A small number of miRNAs drive changes in gene expression in acute UV-exposed skin
While prior studies have assessed changes in miRNA expression in keratinocytes following short-term UV exposure24, linked miRNA–mRNA expression has yet to be characterized in UV-irradiated normal human skin. To investigate this, we exposed normally sun-protected human buttock skin to a single acute dose of four times the mean erythemal dose (MED) of solar simulated light and obtained specimens in RNAlater pre- and post-UV in 8 healthy subjects. RNA-Seq and miRNA-seq (NGS, Illumina) was performed to measure the changes in mRNA and miRNA expression at 1 h and 24 h post-UV exposure (Supplementary Table 1). We found that 1 h after UV exposure, there were 1 upregulated and 4 downregulated miRNAs. At the same time point, there were 552 upregulated genes (72% of expressed genes) and 215 downregulated genes (28% of expressed genes). On the other hand, in 24 h post-UV skin samples, there were 50 upregulated miRNAs and 39 downregulated miRNAs compared to pre-exposure skin. In addition, we found that there were 1363 upregulated genes (45% of expressed genes) and 1659 downregulated genes (55% of expressed genes).
Notably, the miR-mRNA functional pair analysis showed that 10 (or 13%) of the most differentially-expressed (DE) miRNAs were predicted to target 906 (or 30%) of the most DE genes. Gene Set Enrichment Analysis (GSEA) of this miRNA-targeted mRNA subset showed that upregulated and downregulated miRNAs indirectly targeted common pathways (through their predicted target genes) (Fig. 2). These analyses suggested that shortly after UV exposure, there was change in a small number of miRNAs that led to large-scale changes in mRNAs, potentially affecting immune responses and the skin microenvironment.
Similarity of transcriptomic signatures of acute UV-exposed skin, acute wounds and cuSCC tumors
Since cuSCC often develops in chronically UV-exposed skin and non-healing wounds are a significant risk factor, we asked the question of whether acute responses to these stressors could inform our understanding of the early molecular events contributing to cuSCC formation. We therefore focused our subsequent analyses on comparing the transcriptomes of acutely UV-exposed skin, subacutely (3 day) wounded skin, and cuSCC tumors14. Prior reports have showed that molecular signatures of acute UV exposure drive subsequent pathway alterations in established tumors due to chronic UV exposure6,7. As an example, TP53 and stress kinase responses are well known to be activated in response to UV exposure; yet these responses are downregulated in tumors by mutation or epigenetic means, or they are regarded as tumor suppressive pathways8,9,25,26,27,28.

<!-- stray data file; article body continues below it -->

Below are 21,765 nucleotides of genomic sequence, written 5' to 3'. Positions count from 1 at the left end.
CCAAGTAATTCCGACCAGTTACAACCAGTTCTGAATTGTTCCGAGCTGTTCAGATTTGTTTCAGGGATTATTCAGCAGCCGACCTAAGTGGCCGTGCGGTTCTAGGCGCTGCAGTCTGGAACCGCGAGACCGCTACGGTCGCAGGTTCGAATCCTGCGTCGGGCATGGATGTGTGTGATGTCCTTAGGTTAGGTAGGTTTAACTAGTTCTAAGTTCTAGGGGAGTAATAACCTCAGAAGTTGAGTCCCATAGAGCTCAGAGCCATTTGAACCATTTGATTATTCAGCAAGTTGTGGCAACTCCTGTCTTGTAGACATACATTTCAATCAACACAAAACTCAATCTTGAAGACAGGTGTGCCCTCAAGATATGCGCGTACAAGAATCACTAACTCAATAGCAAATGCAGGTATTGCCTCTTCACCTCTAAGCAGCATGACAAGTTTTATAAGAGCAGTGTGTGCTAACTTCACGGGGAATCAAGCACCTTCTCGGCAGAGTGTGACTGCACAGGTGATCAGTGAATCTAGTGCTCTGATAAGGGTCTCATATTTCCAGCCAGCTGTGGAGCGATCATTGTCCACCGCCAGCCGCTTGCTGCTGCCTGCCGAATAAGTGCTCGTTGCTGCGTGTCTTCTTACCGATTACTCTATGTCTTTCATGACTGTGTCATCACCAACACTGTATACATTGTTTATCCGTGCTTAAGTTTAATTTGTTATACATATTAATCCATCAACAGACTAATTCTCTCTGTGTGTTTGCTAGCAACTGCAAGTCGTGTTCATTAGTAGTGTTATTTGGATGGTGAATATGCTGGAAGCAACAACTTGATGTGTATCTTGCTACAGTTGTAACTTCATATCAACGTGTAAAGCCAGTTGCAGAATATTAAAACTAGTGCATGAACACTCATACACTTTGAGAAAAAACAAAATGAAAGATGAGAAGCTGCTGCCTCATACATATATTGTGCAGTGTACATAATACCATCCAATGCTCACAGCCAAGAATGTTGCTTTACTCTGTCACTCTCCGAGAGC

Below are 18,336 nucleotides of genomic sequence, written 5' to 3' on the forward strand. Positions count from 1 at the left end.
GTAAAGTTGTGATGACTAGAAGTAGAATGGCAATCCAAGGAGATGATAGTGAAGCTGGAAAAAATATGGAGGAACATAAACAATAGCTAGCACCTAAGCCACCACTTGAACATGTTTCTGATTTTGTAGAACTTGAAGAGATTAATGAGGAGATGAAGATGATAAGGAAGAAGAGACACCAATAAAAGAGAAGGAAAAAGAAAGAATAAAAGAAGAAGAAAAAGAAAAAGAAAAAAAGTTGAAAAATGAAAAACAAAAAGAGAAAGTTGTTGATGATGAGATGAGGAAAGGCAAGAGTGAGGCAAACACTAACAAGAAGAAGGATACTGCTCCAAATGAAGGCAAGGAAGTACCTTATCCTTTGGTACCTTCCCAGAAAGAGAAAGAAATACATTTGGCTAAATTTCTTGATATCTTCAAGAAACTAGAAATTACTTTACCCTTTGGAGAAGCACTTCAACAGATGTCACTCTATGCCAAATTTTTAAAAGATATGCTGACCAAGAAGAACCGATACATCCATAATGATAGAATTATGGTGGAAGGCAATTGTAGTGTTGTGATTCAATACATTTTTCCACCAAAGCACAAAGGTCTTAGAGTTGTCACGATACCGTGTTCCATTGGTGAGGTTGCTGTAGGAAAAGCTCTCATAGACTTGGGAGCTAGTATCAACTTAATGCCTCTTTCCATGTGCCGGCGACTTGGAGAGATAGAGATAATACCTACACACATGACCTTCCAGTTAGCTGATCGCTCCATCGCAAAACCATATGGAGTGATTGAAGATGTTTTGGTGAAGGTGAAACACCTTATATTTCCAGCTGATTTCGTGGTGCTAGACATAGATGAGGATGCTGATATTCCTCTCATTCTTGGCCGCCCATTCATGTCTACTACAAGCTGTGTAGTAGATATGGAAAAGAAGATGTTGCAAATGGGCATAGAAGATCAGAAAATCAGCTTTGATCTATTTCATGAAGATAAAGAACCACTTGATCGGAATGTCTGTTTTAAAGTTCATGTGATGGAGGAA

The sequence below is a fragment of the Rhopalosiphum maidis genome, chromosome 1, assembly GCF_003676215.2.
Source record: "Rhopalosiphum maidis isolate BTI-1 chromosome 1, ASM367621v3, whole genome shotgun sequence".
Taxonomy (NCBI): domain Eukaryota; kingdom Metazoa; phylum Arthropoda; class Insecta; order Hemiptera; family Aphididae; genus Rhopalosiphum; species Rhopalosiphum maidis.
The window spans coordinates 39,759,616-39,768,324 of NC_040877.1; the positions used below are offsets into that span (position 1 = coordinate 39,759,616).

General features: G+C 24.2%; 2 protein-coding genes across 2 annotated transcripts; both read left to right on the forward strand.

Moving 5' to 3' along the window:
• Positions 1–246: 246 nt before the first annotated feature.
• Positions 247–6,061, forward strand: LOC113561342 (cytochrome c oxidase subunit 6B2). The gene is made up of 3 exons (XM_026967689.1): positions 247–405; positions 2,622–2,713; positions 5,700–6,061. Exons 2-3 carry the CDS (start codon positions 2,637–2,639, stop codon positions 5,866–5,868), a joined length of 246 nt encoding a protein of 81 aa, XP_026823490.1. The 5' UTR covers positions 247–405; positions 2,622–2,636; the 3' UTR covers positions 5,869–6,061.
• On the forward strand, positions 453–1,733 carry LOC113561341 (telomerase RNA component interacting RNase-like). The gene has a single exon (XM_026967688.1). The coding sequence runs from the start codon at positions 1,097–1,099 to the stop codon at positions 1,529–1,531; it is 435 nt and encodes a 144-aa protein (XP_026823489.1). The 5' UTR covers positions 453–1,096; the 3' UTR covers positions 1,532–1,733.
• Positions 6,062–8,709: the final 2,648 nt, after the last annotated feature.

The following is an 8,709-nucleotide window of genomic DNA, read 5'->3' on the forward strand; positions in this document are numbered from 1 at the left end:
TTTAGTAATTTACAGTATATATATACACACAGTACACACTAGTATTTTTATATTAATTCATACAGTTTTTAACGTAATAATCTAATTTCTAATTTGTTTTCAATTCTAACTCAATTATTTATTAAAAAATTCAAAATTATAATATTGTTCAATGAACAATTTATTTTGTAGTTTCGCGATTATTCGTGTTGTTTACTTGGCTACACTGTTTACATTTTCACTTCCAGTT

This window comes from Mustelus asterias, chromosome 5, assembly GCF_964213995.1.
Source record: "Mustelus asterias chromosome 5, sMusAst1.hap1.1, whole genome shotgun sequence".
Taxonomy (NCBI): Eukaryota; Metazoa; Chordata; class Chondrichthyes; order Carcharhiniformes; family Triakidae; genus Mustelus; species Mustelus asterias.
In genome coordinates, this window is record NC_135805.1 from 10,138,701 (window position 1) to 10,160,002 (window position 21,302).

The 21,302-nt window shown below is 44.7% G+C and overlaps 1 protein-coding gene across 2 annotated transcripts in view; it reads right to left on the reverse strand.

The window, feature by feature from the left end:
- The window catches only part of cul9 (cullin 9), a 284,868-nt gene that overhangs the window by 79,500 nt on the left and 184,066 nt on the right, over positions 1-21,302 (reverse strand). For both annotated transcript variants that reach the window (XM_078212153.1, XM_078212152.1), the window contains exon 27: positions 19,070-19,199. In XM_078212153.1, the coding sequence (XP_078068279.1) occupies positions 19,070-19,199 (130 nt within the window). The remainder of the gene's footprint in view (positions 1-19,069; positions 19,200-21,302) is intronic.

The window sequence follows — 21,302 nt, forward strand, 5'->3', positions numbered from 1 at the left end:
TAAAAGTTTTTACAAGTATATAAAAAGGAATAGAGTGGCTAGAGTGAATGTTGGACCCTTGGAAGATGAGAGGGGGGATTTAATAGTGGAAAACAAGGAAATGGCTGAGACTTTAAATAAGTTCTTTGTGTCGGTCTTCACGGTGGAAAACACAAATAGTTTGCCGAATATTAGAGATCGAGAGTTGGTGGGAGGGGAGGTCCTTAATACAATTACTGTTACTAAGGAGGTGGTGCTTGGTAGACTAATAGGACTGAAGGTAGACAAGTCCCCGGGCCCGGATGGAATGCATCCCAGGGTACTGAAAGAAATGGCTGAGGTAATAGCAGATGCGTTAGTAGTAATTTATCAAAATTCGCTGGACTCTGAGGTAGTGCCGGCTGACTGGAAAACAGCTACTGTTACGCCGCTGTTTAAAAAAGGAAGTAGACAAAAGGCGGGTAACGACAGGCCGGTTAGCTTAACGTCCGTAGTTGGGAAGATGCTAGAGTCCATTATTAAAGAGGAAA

We used published data based upon the Taqman miRNA array profiling of miRNA expression changes during the inflammatory phase of human skin wound healing in 5 healthy donors 0 and 24 h post-injury12. Interestingly, we found that the expression pattern of miRNA in acute UV-exposed skin was strongly correlated with acute wound healing skin at 24-h time point (Fig. 3A). The pro-inflammatory miRNA, miR-223, was the most upregulated miRNA in both data sets after 24 h, suggesting a common inflammatory response at this time point following UV-exposure and injury. Among the upregulated miRNAs, miR-132 has been characterized in wound-healing but not in the acute UV response12,29.
To study whether the mRNA expression profiles of UV-exposed skin, wounded skin and cuSCC tumors also overlapped, we again used published transcriptomic data set on wounded skin13. This study focused on 8 burn patients who underwent skin grafting and from whom 25 skin biopsies were obtained immediately before and after harvesting and during the wound healing process 3 and 7 days thereafter. The samples were subjected to genome-wide microarray analysis (Affymetrix Human Genome U133 Plus 2.0 GeneChip Array and Illumina Human HT‐12 GeneChip). We observed that 3-day healing wounds had 3081 DE genes (p-value < 0.05, log2FC < − 0.5 or log2FC > 0.5) while 7-day wounds had 2682 DE genes (p-value < 0.05, log2FC < − 0.5 or log2FC > 0.5). GSEA showed that 89% of enriched gene sets in 7-day wound overlapped with those in 3-day wound, while only 63% of enriched gene sets in 3-day wound overlapped with those in 7-day wound. We concluded that the 3-day wound profile might capture a wider spectrum of potentially relevant biological pathways. Since the 3-day sample is a closer time point to the 24-h UV-exposed skin time point, we decided to use 3-day wound data for integrative analyses with the 24-h post-UV skin.